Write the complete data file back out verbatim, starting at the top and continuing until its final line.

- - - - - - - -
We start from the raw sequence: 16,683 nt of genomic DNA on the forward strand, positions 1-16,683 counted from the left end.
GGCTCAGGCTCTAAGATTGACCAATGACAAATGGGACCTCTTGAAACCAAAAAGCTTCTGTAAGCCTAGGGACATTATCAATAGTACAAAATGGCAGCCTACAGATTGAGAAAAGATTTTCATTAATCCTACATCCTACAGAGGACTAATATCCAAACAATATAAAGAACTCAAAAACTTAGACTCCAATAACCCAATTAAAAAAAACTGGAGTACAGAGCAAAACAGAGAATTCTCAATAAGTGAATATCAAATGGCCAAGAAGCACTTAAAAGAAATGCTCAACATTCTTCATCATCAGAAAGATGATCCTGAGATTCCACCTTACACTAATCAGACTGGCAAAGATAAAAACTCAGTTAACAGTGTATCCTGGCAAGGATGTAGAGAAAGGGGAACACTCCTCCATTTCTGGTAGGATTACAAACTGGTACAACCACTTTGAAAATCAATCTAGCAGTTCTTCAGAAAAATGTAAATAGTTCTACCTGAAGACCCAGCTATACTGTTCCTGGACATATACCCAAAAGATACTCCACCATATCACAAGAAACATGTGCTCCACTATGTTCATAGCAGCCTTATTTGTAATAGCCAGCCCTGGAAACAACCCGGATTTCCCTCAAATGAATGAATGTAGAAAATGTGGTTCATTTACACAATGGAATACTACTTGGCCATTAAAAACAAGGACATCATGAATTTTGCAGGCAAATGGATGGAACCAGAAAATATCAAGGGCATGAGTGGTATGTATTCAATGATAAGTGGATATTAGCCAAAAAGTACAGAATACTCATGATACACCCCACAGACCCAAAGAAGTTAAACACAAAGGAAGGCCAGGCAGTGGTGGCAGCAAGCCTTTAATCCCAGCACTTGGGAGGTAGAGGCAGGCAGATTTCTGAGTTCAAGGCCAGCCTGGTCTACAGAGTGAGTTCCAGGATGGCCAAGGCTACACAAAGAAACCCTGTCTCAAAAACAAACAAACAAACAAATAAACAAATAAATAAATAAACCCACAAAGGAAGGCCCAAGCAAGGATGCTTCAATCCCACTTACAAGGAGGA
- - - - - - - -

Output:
We start from the raw sequence: 16,683 nt of genomic DNA on the forward strand, positions 1-16,683 counted from the left end.
GGCTCAGGCTCTAAGATTGACCAATGACAAATGGGACCTCTTGAAACCAAAAAGCTTCTGTAAGCCTAGGGACATTATCAATAGTACAAAATGGCAGCCTACAGATTGAGAAAAGATTTTCATTAATCCTACATCCTACAGAGGACTAATATCCAAACAATATAAAGAACTCAAAAACTTAGACTCCAATAACCCAATTAAAAAAAACTGGAGTACAGAGCAAAACAGAGAATTCTCAATAAGTGAATATCAAATGGCCAAGAAGCACTTAAAAGAAATGCTCAACATTCTTCATCATCAGAAAGATGATCCTGAGATTCCACCTTACACTAATCAGACTGGCAAAGATAAAAACTCAGTTAACAGTGTATCCTGGCAAGGATGTAGAGAAAGGGGAACACTCCTCCATTTCTGGTAGGATTACAAACTGGTACAACCACTTTGAAAATCAATCTAGCAGTTCTTCAGAAAAATGTAAATAGTTCTACCTGAAGACCCAGCTATACTGTTCCTGGACATATACCCAAAAGATACTCCACCATATCACAAGAAACATGTGCTCCACTATGTTCATAGCAGCCTTATTTGTAATAGCCAGCCCTGGAAACAACCCGGATTTCCCTCAAATGAATGAATGTAGAAAATGTGGTTCATTTACACAATGGAATACTACTTGGCCATTAAAAACAAGGACATCATGAATTTTGCAGGCAAATGGATGGAACCAGAAAATATCAAGGGCATGAGTGGTATGTATTCAATGATAAGTGGATATTAGCCAAAAAGTACAGAATACTCATGATACACCCCACAGACCCAAAGAAGTTAAACACAAAGGAAGGCCAGGCAGTGGTGGCAGCAAGCCTTTAATCCCAGCACTTGGGAGGTAGAGGCAGGCAGATTTCTGAGTTCAAGGCCAGCCTGGTCTACAGAGTGAGTTCCAGGATGGCCAAGGCTACACAAAGAAACCCTGTCTCAAAAACAAACAAACAAACAAATAAACAAATAAATAAATAAACCCACAAAGGAAGGCCCAAGCAAGGATGCTTCAATCCCACTTACAAGGAGGA